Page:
ABC’s of Counseling

Counseling Victims of Domestic Violence

Counseling services provide victims and their children with an opportunity to address the impact of violence in their lives.

• Research suggests that psycho-educational, supportive counseling for battered women is an effective approach for improving self-esteem, affect (anxiety, depression and hostility), assertiveness, social support, focus of control, coping abilities, and self-efficacy. (Cox & Stoltenberg, 1991; Mancoske, Standifer, & Cauley, 1994; Tutty, 1996; Tutty, Bidgood, & Rothery, 1993).

• According to an evaluation by the Illinois Department of Human Services of all 87 state-funded domestic violence and sexual assault agencies in Illinois, the following were found to be true:

1. Domestic violence victims perceive an improvement in their decision making ability after receiving domestic violence counseling.
2. Domestic violence victims increase their self-efficacy and coping skills.
3. Many of the participants in the study were victims of childhood sexual abuse (30%) and/or childhood physical abuse (37%).

Counseling Child Witnesses to Domestic Violence

Studies indicate between 3.3 million and 10 million children witness some form of domestic violence annually. And research indicates that these children are as negatively affected by witnessing family violence as children who are victims of child abuse. In fact, many feel that witnessing domestic violence is child abuse.

• Research has indicated that child-centered play therapy for child witnesses of domestic violence has been effective. Results of one study indicated a significant improvement in both the self-concepts and play behaviors of nurturing and creative play themes for the children in the experimental group as compared to children in the control group. Results also showed a significant reduction in both externalizing behavior problems and total behavior problems manifested for the children in the experimental group. (Kot, Sarina; Landreth, Garry L.; Giordano, Maria. “Intensive child-centered play therapy with child witnesses of domestic violence.” International Journal of Play Therapy, Vol 7 (2), 1998, 17-36).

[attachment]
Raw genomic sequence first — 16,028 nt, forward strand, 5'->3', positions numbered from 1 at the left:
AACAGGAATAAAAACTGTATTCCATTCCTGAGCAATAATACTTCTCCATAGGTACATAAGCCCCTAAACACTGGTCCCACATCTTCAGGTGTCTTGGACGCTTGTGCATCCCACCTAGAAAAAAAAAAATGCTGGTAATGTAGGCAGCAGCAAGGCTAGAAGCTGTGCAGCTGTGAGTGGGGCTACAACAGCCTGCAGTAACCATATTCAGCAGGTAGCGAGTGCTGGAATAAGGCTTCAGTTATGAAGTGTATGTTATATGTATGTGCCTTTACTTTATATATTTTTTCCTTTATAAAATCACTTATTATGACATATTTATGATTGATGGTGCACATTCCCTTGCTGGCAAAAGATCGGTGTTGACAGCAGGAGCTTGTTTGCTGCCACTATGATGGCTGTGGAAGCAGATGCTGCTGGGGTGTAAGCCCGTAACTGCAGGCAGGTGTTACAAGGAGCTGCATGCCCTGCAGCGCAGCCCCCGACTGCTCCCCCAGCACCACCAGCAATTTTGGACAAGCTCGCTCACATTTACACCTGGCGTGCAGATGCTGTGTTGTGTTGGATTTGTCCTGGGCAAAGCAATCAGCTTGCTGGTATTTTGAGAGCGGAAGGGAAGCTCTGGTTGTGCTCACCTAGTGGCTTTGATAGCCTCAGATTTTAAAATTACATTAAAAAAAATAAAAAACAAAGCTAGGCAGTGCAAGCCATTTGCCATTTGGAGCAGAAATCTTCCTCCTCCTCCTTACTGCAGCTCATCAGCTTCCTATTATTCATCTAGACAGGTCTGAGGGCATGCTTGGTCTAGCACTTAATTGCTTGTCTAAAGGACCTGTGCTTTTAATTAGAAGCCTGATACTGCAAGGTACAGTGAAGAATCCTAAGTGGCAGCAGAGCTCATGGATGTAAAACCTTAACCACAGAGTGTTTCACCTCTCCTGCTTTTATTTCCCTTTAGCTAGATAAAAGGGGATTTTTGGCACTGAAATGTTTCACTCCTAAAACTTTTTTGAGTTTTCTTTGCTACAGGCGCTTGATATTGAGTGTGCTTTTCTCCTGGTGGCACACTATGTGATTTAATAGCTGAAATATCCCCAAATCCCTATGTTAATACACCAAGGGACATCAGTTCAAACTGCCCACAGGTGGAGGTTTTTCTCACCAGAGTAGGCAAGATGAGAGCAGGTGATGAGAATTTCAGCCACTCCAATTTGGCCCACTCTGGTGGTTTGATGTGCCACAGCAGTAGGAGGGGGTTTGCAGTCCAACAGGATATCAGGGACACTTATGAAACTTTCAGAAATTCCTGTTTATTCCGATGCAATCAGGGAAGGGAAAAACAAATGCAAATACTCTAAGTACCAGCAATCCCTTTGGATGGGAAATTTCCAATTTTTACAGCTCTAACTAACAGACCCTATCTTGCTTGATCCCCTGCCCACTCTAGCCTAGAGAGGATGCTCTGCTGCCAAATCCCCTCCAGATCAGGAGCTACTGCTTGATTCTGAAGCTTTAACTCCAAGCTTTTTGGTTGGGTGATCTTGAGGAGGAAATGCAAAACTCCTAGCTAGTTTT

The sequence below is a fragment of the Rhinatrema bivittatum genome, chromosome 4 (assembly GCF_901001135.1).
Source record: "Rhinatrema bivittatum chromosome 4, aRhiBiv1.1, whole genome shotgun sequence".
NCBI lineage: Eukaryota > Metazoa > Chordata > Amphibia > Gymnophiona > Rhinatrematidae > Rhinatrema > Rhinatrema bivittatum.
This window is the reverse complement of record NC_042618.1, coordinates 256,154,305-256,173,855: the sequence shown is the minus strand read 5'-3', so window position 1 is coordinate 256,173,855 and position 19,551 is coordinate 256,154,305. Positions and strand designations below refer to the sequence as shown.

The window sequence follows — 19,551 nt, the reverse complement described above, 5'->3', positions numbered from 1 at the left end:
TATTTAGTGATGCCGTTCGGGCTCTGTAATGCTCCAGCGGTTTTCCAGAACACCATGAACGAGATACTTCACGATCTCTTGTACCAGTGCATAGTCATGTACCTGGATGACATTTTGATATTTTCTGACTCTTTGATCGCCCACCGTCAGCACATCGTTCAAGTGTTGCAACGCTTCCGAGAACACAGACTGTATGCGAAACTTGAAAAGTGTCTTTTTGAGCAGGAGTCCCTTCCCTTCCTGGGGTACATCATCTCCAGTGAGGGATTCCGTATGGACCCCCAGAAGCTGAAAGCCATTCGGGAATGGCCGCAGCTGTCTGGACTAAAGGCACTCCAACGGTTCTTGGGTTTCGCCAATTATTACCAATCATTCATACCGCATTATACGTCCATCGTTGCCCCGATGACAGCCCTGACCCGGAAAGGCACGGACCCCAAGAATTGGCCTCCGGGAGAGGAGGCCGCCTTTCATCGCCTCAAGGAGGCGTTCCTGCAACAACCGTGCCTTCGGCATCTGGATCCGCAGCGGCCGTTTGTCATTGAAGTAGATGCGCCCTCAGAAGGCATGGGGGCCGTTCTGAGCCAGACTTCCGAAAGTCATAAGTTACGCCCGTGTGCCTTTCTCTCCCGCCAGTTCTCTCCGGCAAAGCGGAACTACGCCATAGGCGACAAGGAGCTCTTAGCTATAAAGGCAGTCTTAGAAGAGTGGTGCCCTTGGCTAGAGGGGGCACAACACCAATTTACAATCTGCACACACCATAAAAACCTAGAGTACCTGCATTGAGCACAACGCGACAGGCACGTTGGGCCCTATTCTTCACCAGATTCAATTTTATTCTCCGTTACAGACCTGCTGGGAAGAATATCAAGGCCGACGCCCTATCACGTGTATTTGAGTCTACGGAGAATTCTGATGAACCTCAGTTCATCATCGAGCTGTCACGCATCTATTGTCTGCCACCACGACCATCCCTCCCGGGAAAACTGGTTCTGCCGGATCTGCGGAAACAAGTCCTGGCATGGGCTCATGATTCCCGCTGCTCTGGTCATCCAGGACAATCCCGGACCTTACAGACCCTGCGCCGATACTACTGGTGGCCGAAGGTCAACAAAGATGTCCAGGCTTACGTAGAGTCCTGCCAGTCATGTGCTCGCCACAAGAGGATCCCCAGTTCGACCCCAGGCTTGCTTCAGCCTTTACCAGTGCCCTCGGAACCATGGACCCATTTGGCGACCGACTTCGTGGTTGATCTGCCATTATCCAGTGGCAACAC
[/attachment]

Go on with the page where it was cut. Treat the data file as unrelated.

• At HCWC, our Children’s Counselor utilizes play therapy in the following ways: individual, group and sibling groups. The Children’s Counselor also utilizes other methods of intervention with older children and adolescents.

• The most common interventions for children who have witnessed domestic violence is group counseling. Most of these groups are time-limited, usually between 6 and 10 weeks, and use a specific psycho-educational curriculum that provides structure for discussions about family violence, personal safety, and identification of feelings.

• At HCWC, we offer this type of group for child witnesses. We require that mothers attend a concurrent group.

• Groups can assist children and adolescents with important developmental tasks. Groups also break the isolation and enable children to tell their stories in the presence of others who closely identify with the experience (Peled, E. and Davis, D. Groupwork with Children of Battered Women, 1995).

Counseling Adult Victims of Childhood Sexual Abuse

Childhood sexual abuse affects every aspect of a victim’s life, as well as their ability to relate to the world.

• The goal of therapy is not primarily “overcoming the past” or expression and catharsis regarding the past, but rather one of encouraging emotional vitality and personal integration. If the therapeutic relationship can provide enough safety, containment and emotional connection, survivors can transform their experiences of abuse (Kaufmann, 1985).

• The therapeutic relationship must also address the repair of the interpersonal damage survivors suffer as a result of the childhood traumas (Kaufmann, 1985).

• Trusting relationships with others are diminished by both the frequent use of coercion that is typical in abusive families and by the violation caused by the abuse itself (Briere & Runtz, 1096; Timmons-Mitchell&Gardner, 1991).

• A major goal of treatment, as Catherall (1991) notes, is “the re-establishment of a trusting relationship between the victim and his or her most immediate experience of the human community, the therapist” (p.145)

• In the past the vast majority of clinical research focused on women as the victims of sexual abuse. In the last few years, however, professionals have also begun to examine the experiences of men who have been sexually abused (Bolton, Morris & MacEachron, 1989; Bruckner & Johnson, 1987; Dimcock, 1988; Grumman-Black, 1990). As a result, childhood sexual abuse is increasingly being viewed as a misuse of power (Gelles & Straus, 1988) which is committed by both men and women upon victims of either sex.